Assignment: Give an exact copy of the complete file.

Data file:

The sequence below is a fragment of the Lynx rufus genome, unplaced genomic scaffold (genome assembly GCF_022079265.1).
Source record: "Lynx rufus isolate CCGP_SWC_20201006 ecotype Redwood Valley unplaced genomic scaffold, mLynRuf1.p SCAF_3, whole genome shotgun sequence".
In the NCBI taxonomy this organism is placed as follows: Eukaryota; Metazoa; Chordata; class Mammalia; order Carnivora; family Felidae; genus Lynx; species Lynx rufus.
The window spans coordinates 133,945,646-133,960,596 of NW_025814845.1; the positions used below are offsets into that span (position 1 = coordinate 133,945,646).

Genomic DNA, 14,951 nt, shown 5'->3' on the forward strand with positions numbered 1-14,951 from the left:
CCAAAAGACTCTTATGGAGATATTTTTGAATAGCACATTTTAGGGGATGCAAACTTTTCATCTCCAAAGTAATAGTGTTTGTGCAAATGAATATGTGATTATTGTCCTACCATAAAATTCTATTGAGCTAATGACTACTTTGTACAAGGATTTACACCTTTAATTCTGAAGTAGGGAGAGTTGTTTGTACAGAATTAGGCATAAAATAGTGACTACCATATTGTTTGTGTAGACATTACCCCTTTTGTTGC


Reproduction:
The sequence below is a fragment of the Lynx rufus genome, unplaced genomic scaffold (genome assembly GCF_022079265.1).
Source record: "Lynx rufus isolate CCGP_SWC_20201006 ecotype Redwood Valley unplaced genomic scaffold, mLynRuf1.p SCAF_3, whole genome shotgun sequence".
In the NCBI taxonomy this organism is placed as follows: Eukaryota; Metazoa; Chordata; class Mammalia; order Carnivora; family Felidae; genus Lynx; species Lynx rufus.
The window spans coordinates 133,945,646-133,960,596 of NW_025814845.1; the positions used below are offsets into that span (position 1 = coordinate 133,945,646).

Genomic DNA, 14,951 nt, shown 5'->3' on the forward strand with positions numbered 1-14,951 from the left:
CCAAAAGACTCTTATGGAGATATTTTTGAATAGCACATTTTAGGGGATGCAAACTTTTCATCTCCAAAGTAATAGTGTTTGTGCAAATGAATATGTGATTATTGTCCTACCATAAAATTCTATTGAGCTAATGACTACTTTGTACAAGGATTTACACCTTTAATTCTGAAGTAGGGAGAGTTGTTTGTACAGAATTAGGCATAAAATAGTGACTACCATATTGTTTGTGTAGACATTACCCCTTTTGTTGC